David Collard

Ghost Writing

Solar Bones

By

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Thirty years ago Conor Cruise O’Brien coined the acronym GUBU, standing for grotesque, unbelievable, bizarre and unprecedented. He was paraphrasing a comment by the then taoiseach of Ireland, Charles Haughey, describing a strange series of incidents in the summer of 1982 that included a double murder and the arrest of the killer in the house of the Irish attorney general. The episode inspired John Banville’s 1989 novel, The Book of Evidence.

Another GUBU episode from more recent Irish history lies at the heart of Mike McCormack’s bracingly original novel. In March 2007 the mains water supply in Galway (the author’s home town, ‘the wettest city in Ireland’) and the surrounding areas became contaminated with cryptosporidium, a parasite found in human and animal excrement. Many people became very ill. McCormack investigates this ‘bodily and civic catastrophe’, as represented by the sickness of the narrator’s wife, an extended metaphor for the state of the nation.

But there’s much more to Solar Bones than a jaundiced exploration of political and moral shortcomings in Irish public life, despite the apparently conventional domestic setting. The narrator is a middle-aged engineer called Marcus Conway, contentedly married to Maireid and living in County Mayo. They have two grown-up children: Agnes is a promising but troubled artist; Darragh is a footloose backpacker making his way across Australia. The novel opens with Marcus alone in his kitchen listening to the tolling of the Angelus bell – it is All Souls’ Day, when, it is said, the dead may return. It comes as no surprise to discover that he is himself a gentle revenant haunting the family home, tormented and consoled by a stream of seemingly random yet scrupulously organised memories.

In common with Mathias Enard’s Zone (published in English in 2014 by Fitzcarraldo), Solar Bones has no place for anything as routine as a full stop; the prose takes the form of lengthy paragraphs that alternate with short, indented lines, usually tipping at a ‘which’ or ‘who’ or ‘that’ or ‘and’. I can only compare the effect to a form of mental respiration – the reader experiences the longer sections as slow exhalations, the shorter as sharp intakes of breath. This is neither confusing nor soporific because McCormack brilliantly manages the pace and rhythm of each sentence, paragraph, page and sequence. The effect is to find oneself (to quote the narrator) ‘suspended in a time of stalled duration’, becalmed on the sea of memory. The prose grips gently but firmly as we are gradually immersed in Marcus’s posthumous recollections. The lack of full stops is not as distracting and intrusive as it was in Zone, and there are commas aplenty.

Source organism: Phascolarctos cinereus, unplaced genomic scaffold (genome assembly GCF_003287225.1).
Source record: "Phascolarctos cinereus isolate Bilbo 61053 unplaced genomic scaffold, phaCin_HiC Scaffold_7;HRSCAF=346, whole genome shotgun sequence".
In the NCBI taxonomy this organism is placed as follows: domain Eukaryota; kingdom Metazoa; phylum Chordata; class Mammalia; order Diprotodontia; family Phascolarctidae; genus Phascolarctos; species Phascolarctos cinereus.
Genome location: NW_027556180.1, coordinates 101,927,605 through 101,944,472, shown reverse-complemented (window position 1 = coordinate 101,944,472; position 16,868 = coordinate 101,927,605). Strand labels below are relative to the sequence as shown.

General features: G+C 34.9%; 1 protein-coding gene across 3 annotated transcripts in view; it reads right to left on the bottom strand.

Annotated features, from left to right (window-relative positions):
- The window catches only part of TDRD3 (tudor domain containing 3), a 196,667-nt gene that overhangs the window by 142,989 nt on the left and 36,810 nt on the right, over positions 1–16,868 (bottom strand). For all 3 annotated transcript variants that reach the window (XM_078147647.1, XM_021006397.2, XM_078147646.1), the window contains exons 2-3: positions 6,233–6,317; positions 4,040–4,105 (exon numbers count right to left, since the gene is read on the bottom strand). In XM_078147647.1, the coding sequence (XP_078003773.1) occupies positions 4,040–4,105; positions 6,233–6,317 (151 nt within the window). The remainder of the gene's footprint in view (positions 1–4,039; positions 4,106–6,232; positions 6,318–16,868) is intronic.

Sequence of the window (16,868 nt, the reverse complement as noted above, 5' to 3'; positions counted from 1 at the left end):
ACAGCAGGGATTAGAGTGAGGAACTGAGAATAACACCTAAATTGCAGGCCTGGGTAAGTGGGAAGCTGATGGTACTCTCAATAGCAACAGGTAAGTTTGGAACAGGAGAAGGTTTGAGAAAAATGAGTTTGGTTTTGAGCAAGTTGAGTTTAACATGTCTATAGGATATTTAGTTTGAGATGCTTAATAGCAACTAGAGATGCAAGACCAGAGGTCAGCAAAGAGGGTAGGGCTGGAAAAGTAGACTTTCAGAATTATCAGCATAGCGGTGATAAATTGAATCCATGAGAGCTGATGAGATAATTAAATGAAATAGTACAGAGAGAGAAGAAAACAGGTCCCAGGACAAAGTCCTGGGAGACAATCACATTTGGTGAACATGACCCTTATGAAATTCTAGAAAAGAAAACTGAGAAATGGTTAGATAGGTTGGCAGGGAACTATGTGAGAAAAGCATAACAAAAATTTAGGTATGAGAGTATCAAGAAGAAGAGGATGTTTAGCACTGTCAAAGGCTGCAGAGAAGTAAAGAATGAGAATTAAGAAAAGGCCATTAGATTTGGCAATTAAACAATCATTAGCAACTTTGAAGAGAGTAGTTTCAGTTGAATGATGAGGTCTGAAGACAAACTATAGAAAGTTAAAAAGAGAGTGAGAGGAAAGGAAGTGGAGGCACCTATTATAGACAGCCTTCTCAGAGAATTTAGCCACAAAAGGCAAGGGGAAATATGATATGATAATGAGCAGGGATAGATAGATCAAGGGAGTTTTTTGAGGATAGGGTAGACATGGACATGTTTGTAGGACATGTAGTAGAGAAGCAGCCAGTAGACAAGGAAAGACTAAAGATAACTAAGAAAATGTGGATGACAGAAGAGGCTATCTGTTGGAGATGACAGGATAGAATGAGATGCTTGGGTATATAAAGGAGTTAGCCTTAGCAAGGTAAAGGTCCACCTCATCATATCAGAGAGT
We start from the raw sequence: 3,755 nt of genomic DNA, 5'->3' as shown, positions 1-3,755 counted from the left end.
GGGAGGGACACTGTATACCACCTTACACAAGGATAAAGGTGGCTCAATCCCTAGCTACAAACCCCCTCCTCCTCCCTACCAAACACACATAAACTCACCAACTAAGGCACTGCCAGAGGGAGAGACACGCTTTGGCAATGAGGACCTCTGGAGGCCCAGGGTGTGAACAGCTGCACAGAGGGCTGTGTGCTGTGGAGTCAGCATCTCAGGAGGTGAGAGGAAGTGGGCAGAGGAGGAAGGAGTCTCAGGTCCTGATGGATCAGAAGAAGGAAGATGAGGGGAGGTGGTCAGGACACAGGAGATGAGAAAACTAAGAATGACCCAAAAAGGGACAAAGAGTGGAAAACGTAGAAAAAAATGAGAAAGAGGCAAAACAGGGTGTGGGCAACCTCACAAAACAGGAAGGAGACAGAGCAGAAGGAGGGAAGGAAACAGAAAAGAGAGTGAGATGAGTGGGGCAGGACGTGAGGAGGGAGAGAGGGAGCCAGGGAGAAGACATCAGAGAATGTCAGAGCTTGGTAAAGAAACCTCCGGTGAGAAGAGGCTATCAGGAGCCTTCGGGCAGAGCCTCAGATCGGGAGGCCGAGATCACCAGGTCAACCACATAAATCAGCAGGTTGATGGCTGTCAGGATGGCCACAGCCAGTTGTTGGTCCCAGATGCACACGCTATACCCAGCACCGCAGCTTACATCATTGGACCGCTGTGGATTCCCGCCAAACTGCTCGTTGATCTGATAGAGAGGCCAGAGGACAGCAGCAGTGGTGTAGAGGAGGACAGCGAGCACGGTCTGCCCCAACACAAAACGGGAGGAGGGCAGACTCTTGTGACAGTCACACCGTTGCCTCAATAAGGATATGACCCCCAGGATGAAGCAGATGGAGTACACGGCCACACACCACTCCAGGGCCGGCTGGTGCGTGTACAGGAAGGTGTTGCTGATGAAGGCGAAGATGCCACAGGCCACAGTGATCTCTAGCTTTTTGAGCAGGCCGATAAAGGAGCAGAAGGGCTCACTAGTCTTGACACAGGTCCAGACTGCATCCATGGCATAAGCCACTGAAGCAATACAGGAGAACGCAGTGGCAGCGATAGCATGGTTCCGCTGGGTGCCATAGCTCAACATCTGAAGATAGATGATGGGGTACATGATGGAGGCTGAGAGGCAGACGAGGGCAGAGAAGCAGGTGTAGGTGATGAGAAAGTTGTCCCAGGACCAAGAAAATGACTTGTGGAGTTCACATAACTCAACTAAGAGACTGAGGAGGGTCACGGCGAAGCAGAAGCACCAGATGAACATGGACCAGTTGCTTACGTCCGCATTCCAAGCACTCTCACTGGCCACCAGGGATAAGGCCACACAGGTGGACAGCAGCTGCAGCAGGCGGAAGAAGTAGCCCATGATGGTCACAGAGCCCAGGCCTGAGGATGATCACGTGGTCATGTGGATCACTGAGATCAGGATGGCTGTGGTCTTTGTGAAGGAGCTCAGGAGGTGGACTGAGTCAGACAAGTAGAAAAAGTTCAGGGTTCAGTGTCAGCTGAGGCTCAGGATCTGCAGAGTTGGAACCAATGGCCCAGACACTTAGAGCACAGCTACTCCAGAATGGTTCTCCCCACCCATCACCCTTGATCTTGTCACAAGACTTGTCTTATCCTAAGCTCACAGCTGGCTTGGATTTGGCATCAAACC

There is, throughout, a dying fall, but no sense of exhaustion or a thwarted desire to communicate. Marcus is not prone to the chronic loquacity of Beckett’s relicts; he is eloquently meditative, acutely observant and thoughtful. He is an ordinary man, averagely good, though more than usually sensitive to the world around him. It’s difficult to select and extract a representative passage because the effect is gradual and cumulative, but the following will give an idea of the approach, as the narrator reflects on the local health crisis:

the convergence of adverse circumstances – decrepit technology and torrential rains, overdevelopment and agricultural slurry – which smudged and spread responsibility for the crisis in such a way as to make the whole idea of accountability a murky realm in which there was little willingness on the part of the authorities to point the finger at farmers or engineers or those planners and developers who had allowed the city to grow beyond its ability to keep itself supplied with potable water so that with
no blame or responsibility gathering anywhere
the story hung through the city’s ambience as a kind of rolling
fog which, with each passing day, thickened to a whitewash over the whole crisis in which it became clear that no one would be blamed nor held responsible, the city now so enwrapped in a murk that
it began to inhabit a kind of dreamtime

And so on. This ‘dreamtime’ state pervades the novel as McCormack organises the flux of Marcus’s thoughts and memories of a life now over. This is all hauntingly sad, but also frequently very funny – Proust reconfigured by Flann O’Brien.

Solar Bones reaches a phantasmagoric climax in a tour de force account of a rowdy carnival protest outside Galway City Hall (in which a fifty-foot-tall figure of Lemuel Gulliver suggests a Swiftian satirical bite). Shortly after this, as Maireid recovers and Marcus drives to a pharmacy in Westport, he enjoys a kind of high-definition last day alive, a presentiment of the heaven that he will never enter. He has an epiphany – slightly overwrought, I thought – in a coffee shop before his end comes suddenly, alone in a lay-by surrounded by gravel and hardcore. His last moments are described in a sensationally good stretch of writing.

Solar Bones has certainly been worth the ten-year wait since McCormack’s last novel, Notes from a Coma. An incisive meditation on the follies of contemporary Ireland, it is also a profound metaphysical exploration of life itself: grotesque, bizarre and unprecedented, yes, but also wholly believable.

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